The Aannolee Oromo Martyrs’ Memorial Monument was unveiled in Hetosa, Arsi, Oromiyaa, on April 6, 2014 – also inaugurated was the Aannolee Cultural/Historical Museum. The Monument commemorates the Oromo martyrs whose limbs and breasts were cut off atrociously by the invading Abyssinian/Shoan Amhara army of Menelik II in 1886. Known as the harmaf harka muraa Aannolee, the Menelik’s Abyssinian/Shoan Amhara army mutilated an unknown number of Oromo men’s right hands and Oromo women’s breasts for resisting Abyssinia’s conquest of the Oromo land.
According to the recently published book by Prof. Abbas H. Gnamo, “Conquest and Resistance in the Ethiopian Empire, 1880-1974 – The Case of the Arsi Oromo,” the Aannolee Oromo Martyrdom has “become the symbol of Oromo resistance.”
Prof. Gnamo continues:
“Of all the brutalities committed by the Shoan army and its leaders against the Oromo, the worst was the Anole mutilation known as harmaf harka muraa Anole (the mutilation of hands and breasts at Anole) – a tragedy on which Ethiopian sources are silent …
… Anole is located about 25km north of Asella, an area where most battles took place and where the Arsi inflicted heavy losses on the Shoan army. Anole seemed to have been chosen to avenge Shoan losses and to teach a lesson to the Arsi who still resisted after their shattering defeat at Azule on September 6, 1886. Arsi strong men and women were assembled under the pretext of concluding peace. All the men and women present, whose exact number was unknown perhaps more than thousand people, were mutilated; their right hands and right breasts were cut off. As a further form of humiliation, fear and terror, the mutilated breasts and hands were tied around the necks of the victims who were then sent back home.”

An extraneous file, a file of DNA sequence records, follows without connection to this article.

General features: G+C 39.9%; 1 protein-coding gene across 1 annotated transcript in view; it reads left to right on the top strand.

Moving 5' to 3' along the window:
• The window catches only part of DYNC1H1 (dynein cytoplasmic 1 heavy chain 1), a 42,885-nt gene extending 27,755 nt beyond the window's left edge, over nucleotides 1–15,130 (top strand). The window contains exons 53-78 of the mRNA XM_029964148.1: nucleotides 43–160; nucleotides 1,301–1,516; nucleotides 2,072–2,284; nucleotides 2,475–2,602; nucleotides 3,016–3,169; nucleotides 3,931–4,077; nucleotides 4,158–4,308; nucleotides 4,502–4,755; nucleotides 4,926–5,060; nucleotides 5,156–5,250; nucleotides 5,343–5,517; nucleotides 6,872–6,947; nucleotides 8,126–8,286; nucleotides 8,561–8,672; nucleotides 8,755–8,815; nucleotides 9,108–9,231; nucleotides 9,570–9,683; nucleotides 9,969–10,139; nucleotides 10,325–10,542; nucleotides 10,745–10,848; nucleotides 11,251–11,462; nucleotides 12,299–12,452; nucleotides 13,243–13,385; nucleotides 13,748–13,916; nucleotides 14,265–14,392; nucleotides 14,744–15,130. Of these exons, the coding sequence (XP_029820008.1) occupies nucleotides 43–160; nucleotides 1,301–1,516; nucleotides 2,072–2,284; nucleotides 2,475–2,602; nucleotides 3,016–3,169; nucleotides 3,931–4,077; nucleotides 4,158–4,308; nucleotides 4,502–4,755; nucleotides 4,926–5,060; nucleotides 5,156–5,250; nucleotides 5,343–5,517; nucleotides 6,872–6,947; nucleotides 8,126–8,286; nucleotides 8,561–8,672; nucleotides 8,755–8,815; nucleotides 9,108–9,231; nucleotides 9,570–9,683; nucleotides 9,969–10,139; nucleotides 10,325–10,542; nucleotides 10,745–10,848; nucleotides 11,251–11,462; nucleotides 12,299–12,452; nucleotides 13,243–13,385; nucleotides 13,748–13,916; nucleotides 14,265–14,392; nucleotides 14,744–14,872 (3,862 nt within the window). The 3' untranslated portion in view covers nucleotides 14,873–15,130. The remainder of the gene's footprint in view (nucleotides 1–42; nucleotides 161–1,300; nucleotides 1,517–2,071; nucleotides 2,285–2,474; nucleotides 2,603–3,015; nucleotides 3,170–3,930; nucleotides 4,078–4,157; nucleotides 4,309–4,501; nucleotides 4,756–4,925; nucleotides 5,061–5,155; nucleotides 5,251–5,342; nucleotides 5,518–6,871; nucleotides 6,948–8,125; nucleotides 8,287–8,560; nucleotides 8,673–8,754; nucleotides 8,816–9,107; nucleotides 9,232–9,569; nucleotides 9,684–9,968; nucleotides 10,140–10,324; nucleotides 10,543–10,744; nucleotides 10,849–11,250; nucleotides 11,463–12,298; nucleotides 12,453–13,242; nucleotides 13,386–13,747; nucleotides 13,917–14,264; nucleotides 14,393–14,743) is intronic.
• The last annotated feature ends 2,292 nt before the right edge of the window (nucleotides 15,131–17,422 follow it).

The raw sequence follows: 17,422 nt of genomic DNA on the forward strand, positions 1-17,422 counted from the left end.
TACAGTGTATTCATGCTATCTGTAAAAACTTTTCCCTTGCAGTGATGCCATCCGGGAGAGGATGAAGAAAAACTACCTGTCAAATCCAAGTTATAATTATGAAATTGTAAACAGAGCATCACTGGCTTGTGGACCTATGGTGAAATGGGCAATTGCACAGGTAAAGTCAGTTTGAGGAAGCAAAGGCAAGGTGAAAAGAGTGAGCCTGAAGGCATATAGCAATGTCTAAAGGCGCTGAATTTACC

The following are some pictures from the Unveiling of the Aannolee Oromo Martyrs’ Memorial Monument and Cultural/Historical Museum.